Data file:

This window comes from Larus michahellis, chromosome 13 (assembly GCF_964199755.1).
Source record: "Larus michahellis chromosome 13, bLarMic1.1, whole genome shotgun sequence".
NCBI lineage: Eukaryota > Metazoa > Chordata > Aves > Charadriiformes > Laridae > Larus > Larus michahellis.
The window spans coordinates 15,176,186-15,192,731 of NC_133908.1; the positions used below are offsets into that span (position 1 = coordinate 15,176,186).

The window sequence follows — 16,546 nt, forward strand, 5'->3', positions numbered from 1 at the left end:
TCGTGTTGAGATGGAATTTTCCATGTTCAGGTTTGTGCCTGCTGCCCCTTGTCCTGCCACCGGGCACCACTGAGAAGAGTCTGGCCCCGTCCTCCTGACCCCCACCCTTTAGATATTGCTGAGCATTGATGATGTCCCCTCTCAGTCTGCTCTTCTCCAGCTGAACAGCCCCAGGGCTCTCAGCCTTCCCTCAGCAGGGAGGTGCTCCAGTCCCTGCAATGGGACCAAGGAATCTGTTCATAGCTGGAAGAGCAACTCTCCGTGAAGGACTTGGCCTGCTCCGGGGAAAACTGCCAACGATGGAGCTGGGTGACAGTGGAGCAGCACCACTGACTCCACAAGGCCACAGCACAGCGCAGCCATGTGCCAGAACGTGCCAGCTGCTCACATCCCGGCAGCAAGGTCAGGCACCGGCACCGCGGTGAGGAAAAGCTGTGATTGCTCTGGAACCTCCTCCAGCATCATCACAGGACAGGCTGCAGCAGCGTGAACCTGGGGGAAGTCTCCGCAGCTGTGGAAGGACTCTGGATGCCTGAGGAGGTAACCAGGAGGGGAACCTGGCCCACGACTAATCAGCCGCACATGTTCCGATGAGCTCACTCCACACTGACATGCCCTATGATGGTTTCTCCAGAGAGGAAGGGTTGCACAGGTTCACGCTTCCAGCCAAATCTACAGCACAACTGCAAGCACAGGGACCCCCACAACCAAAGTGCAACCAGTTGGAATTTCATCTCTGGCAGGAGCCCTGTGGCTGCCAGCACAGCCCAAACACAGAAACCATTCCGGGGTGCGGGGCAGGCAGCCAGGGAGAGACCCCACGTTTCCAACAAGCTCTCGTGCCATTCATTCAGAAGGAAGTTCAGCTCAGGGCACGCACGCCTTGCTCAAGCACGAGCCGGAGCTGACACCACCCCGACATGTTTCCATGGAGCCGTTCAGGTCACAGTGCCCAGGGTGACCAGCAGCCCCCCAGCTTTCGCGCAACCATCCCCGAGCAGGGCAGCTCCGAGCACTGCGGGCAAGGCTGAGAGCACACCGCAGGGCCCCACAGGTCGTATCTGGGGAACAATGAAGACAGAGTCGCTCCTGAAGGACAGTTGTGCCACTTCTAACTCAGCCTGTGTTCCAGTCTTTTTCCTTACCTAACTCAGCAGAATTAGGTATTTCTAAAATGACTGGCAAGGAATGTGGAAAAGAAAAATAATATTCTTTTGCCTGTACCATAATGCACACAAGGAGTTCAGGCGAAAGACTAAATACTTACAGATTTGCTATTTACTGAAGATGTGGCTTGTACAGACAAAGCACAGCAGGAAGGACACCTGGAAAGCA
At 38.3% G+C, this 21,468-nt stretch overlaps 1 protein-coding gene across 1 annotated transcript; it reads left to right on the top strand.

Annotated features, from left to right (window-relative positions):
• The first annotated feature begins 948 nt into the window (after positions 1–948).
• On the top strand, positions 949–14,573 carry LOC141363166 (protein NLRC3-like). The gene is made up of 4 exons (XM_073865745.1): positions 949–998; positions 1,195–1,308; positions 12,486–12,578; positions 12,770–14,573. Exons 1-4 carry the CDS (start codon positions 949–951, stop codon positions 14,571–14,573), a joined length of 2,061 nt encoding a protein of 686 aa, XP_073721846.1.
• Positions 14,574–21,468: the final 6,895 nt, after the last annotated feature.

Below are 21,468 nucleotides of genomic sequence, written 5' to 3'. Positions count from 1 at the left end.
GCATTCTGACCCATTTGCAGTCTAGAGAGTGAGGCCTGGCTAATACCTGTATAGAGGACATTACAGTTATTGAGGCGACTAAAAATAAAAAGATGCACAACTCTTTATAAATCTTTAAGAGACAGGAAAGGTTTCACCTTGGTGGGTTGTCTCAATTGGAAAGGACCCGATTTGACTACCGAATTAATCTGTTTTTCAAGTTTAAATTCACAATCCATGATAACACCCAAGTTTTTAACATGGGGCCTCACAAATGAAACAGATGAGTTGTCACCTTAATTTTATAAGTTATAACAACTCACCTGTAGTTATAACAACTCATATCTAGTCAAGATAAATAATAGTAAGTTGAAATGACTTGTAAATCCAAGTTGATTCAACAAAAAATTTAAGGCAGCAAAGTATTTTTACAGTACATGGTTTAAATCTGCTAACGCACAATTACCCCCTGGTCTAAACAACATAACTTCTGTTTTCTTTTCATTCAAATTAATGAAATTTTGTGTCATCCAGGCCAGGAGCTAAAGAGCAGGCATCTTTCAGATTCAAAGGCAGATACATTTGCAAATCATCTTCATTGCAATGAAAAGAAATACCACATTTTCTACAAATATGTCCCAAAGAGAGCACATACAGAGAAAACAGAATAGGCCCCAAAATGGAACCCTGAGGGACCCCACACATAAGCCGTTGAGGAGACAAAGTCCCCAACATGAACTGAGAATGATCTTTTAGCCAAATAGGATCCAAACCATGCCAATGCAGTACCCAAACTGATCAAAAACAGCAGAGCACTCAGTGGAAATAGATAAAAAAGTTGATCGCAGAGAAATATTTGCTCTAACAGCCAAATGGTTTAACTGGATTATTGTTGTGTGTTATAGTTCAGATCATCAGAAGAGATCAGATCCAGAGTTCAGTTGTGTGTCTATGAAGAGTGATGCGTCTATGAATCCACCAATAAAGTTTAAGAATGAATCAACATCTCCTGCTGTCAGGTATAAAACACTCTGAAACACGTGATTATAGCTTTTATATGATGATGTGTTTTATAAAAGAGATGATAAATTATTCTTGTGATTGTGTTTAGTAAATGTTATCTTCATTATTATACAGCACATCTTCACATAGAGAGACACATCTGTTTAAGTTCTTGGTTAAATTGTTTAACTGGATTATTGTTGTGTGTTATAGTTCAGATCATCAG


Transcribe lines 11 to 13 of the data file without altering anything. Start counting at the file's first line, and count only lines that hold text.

• Positions 14,574–21,468: the final 6,895 nt, after the last annotated feature.

Below are 21,468 nucleotides of genomic sequence, written 5' to 3'. Positions count from 1 at the left end.
GCATTCTGACCCATTTGCAGTCTAGAGAGTGAGGCCTGGCTAATACCTGTATAGAGGACATTACAGTTATTGAGGCGACTAAAAATAAAAAGATGCACAACTCTTTATAAATCTTTAAGAGACAGGAAAGGTTTCACCTTGGTGGGTTGTCTCAATTGGAAAGGACCCGATTTGACTACCGAATTAATCTGTTTTTCAAGTTTAAATTCACAATCCATGATAACACCCAAGTTTTTAACATGGGGCCTCACAAATGAAACAGATGAGTTGTCACCTTAATTTTATAAGTTATAACAACTCACCTGTAGTTATAACAACTCATATCTAGTCAAGATAAATAATAGTAAGTTGAAATGACTTGTAAATCCAAGTTGATTCAACAAAAAATTTAAGGCAGCAAAGTATTTTTACAGTACATGGTTTAAATCTGCTAACGCACAATTACCCCCTGGTCTAAACAACATAACTTCTGTTTTCTTTTCATTCAAATTAATGAAATTTTGTGTCATCCAGGCCAGGAGCTAAAGAGCAGGCATCTTTCAGATTCAAAGGCAGATACATTTGCAAATCATCTTCATTGCAATGAAAAGAAATACCACATTTTCTACAAATATGTCCCAAAGAGAGCACATACAGAGAAAACAGAATAGGCCCCAAAATGGAACCCTGAGGGACCCCACACATAAGCCGTTGAGGAGACAAAGTCCCCAACATGAACTGAGAATGATCTTTTAGCCAAATAGGATCCAAACCATGCCAATGCAGTACCCAAACTGATCAAAAACAGCAGAGCACTCAGTGGAAATAGATAAAAAAGTTGATCGCAGAGAAATATTTGCTCTAACAGCCAAATGGTTTAACTGGATTATTGTTGTGTGTTATAGTTCAGATCATCAGAAGAGATCAGATCCAGAGTTCAGTTGTGTGTCTATGAAGAGTGATGCGTCTATGAATCCACCAATAAAGTTTAAGAATGAATCAACATCTCCTGCTGTCAGGTATAAAACACTCTGAAACACGTGATTATAGCTTTTATATGATGATGTGTTTTATAAAAGAGATGATAAATTATTCTTGTGATTGTGTTTAGTAAATGTTATCTTCATTATTATACAGCACATCTTCACATAGAGAGACACATCTGTTTAAGTTCTTGGTTAAATTGTTTAACTGGATTATTGTTGTGTGTTATAGTTCAGATCATCAG